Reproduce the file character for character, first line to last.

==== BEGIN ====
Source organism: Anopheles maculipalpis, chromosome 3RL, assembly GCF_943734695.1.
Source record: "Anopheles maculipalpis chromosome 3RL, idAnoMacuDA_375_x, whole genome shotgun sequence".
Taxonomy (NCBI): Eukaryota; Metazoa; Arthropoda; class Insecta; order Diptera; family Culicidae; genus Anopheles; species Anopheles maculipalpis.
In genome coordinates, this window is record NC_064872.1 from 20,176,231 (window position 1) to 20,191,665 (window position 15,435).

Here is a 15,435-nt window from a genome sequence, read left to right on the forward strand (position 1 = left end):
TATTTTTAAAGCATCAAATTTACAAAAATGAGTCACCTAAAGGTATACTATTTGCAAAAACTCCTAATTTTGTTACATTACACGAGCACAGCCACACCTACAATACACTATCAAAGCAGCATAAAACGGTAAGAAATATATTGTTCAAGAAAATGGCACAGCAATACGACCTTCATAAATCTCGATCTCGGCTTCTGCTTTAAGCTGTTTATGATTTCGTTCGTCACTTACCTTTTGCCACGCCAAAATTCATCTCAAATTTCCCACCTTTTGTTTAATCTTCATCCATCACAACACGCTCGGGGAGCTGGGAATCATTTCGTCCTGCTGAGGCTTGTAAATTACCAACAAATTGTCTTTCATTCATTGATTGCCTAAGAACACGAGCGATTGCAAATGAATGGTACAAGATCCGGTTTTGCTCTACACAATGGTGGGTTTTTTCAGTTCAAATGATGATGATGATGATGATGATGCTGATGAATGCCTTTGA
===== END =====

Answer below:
Source organism: Anopheles maculipalpis, chromosome 3RL, assembly GCF_943734695.1.
Source record: "Anopheles maculipalpis chromosome 3RL, idAnoMacuDA_375_x, whole genome shotgun sequence".
Taxonomy (NCBI): Eukaryota; Metazoa; Arthropoda; class Insecta; order Diptera; family Culicidae; genus Anopheles; species Anopheles maculipalpis.
In genome coordinates, this window is record NC_064872.1 from 20,176,231 (window position 1) to 20,191,665 (window position 15,435).

Here is a 15,435-nt window from a genome sequence, read left to right on the forward strand (position 1 = left end):
TATTTTTAAAGCATCAAATTTACAAAAATGAGTCACCTAAAGGTATACTATTTGCAAAAACTCCTAATTTTGTTACATTACACGAGCACAGCCACACCTACAATACACTATCAAAGCAGCATAAAACGGTAAGAAATATATTGTTCAAGAAAATGGCACAGCAATACGACCTTCATAAATCTCGATCTCGGCTTCTGCTTTAAGCTGTTTATGATTTCGTTCGTCACTTACCTTTTGCCACGCCAAAATTCATCTCAAATTTCCCACCTTTTGTTTAATCTTCATCCATCACAACACGCTCGGGGAGCTGGGAATCATTTCGTCCTGCTGAGGCTTGTAAATTACCAACAAATTGTCTTTCATTCATTGATTGCCTAAGAACACGAGCGATTGCAAATGAATGGTACAAGATCCGGTTTTGCTCTACACAATGGTGGGTTTTTTCAGTTCAAATGATGATGATGATGATGATGATGCTGATGAATGCCTTTGA